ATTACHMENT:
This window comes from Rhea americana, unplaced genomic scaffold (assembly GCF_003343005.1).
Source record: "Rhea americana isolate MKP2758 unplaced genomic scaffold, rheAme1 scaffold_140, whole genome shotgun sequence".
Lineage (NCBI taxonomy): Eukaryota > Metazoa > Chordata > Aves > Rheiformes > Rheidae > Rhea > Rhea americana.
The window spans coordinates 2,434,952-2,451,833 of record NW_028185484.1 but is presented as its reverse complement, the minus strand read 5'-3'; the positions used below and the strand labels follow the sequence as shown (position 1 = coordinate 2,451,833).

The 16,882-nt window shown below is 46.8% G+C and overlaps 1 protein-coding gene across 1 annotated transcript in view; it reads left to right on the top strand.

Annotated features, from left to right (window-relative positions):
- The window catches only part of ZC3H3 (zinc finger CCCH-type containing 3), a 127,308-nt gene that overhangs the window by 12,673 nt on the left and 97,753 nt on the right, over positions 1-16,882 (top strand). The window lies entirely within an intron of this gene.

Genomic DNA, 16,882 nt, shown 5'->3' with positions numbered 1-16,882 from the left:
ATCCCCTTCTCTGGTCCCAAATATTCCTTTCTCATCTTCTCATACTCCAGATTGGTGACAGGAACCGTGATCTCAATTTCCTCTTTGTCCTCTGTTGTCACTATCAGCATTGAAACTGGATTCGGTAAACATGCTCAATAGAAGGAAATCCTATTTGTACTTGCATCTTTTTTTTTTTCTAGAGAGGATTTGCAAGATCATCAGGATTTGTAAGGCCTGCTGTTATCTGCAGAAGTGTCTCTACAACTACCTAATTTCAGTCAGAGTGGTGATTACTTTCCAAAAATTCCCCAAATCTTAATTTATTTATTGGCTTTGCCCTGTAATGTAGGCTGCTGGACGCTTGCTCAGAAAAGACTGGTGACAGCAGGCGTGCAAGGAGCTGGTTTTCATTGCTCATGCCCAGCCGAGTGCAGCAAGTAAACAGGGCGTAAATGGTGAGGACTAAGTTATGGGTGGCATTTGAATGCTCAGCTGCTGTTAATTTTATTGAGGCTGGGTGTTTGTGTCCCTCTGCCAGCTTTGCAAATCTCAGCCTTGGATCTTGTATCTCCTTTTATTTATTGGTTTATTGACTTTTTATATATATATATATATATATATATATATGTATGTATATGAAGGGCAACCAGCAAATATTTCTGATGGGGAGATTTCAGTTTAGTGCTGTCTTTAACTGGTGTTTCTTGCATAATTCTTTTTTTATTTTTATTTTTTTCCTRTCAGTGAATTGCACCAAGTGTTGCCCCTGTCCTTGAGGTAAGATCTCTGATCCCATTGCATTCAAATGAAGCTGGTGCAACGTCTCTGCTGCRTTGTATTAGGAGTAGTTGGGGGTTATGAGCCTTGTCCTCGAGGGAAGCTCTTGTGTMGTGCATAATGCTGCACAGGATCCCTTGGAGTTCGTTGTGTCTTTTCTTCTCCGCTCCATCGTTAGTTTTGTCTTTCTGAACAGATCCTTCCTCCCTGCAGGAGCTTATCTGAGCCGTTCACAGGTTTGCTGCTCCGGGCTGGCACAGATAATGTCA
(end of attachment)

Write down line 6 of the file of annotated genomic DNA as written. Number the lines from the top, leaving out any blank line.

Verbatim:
Annotated features, from left to right (window-relative positions):